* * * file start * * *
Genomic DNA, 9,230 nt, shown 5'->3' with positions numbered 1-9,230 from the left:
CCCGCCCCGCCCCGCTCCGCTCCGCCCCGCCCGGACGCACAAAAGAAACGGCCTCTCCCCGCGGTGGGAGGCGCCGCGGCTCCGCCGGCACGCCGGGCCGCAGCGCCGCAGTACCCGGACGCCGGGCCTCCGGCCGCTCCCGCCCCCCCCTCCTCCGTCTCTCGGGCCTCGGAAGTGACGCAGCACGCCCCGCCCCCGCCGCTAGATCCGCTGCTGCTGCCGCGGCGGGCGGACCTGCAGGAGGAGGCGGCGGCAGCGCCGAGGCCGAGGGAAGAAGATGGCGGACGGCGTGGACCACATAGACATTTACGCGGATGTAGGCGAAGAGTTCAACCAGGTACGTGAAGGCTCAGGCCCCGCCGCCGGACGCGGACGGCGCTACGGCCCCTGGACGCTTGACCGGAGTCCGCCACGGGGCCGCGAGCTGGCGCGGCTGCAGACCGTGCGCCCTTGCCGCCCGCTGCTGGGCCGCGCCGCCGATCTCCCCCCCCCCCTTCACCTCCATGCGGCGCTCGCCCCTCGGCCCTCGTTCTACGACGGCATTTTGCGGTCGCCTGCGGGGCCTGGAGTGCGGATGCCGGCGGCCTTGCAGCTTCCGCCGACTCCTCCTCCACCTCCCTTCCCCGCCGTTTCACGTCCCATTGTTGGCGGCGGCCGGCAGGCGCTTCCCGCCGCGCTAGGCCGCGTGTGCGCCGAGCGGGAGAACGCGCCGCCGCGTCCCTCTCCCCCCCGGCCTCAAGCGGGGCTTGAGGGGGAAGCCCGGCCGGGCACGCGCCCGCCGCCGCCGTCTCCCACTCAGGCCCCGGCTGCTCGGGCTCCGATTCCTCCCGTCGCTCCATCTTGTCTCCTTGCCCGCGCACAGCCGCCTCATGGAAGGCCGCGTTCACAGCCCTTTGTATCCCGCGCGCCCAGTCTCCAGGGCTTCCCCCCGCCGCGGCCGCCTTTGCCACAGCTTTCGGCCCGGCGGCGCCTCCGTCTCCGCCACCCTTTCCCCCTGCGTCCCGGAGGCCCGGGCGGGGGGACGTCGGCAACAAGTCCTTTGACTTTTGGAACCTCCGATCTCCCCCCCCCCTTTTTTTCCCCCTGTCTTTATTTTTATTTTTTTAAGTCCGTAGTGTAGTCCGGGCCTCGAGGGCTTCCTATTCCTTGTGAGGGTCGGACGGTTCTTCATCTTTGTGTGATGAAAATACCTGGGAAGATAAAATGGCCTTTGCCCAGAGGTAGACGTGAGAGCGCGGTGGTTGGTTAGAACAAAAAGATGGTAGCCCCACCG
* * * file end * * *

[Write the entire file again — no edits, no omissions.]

Genomic DNA, 9,230 nt, shown 5'->3' with positions numbered 1-9,230 from the left:
CCCGCCCCGCCCCGCTCCGCTCCGCCCCGCCCGGACGCACAAAAGAAACGGCCTCTCCCCGCGGTGGGAGGCGCCGCGGCTCCGCCGGCACGCCGGGCCGCAGCGCCGCAGTACCCGGACGCCGGGCCTCCGGCCGCTCCCGCCCCCCCCTCCTCCGTCTCTCGGGCCTCGGAAGTGACGCAGCACGCCCCGCCCCCGCCGCTAGATCCGCTGCTGCTGCCGCGGCGGGCGGACCTGCAGGAGGAGGCGGCGGCAGCGCCGAGGCCGAGGGAAGAAGATGGCGGACGGCGTGGACCACATAGACATTTACGCGGATGTAGGCGAAGAGTTCAACCAGGTACGTGAAGGCTCAGGCCCCGCCGCCGGACGCGGACGGCGCTACGGCCCCTGGACGCTTGACCGGAGTCCGCCACGGGGCCGCGAGCTGGCGCGGCTGCAGACCGTGCGCCCTTGCCGCCCGCTGCTGGGCCGCGCCGCCGATCTCCCCCCCCCCCTTCACCTCCATGCGGCGCTCGCCCCTCGGCCCTCGTTCTACGACGGCATTTTGCGGTCGCCTGCGGGGCCTGGAGTGCGGATGCCGGCGGCCTTGCAGCTTCCGCCGACTCCTCCTCCACCTCCCTTCCCCGCCGTTTCACGTCCCATTGTTGGCGGCGGCCGGCAGGCGCTTCCCGCCGCGCTAGGCCGCGTGTGCGCCGAGCGGGAGAACGCGCCGCCGCGTCCCTCTCCCCCCCGGCCTCAAGCGGGGCTTGAGGGGGAAGCCCGGCCGGGCACGCGCCCGCCGCCGCCGTCTCCCACTCAGGCCCCGGCTGCTCGGGCTCCGATTCCTCCCGTCGCTCCATCTTGTCTCCTTGCCCGCGCACAGCCGCCTCATGGAAGGCCGCGTTCACAGCCCTTTGTATCCCGCGCGCCCAGTCTCCAGGGCTTCCCCCCGCCGCGGCCGCCTTTGCCACAGCTTTCGGCCCGGCGGCGCCTCCGTCTCCGCCACCCTTTCCCCCTGCGTCCCGGAGGCCCGGGCGGGGGGACGTCGGCAACAAGTCCTTTGACTTTTGGAACCTCCGATCTCCCCCCCCCCTTTTTTTCCCCCTGTCTTTATTTTTATTTTTTTAAGTCCGTAGTGTAGTCCGGGCCTCGAGGGCTTCCTATTCCTTGTGAGGGTCGGACGGTTCTTCATCTTTGTGTGATGAAAATACCTGGGAAGATAAAATGGCCTTTGCCCAGAGGTAGACGTGAGAGCGCGGTGGTTGGTTAGAACAAAAAGATGGTAGCCCCACCG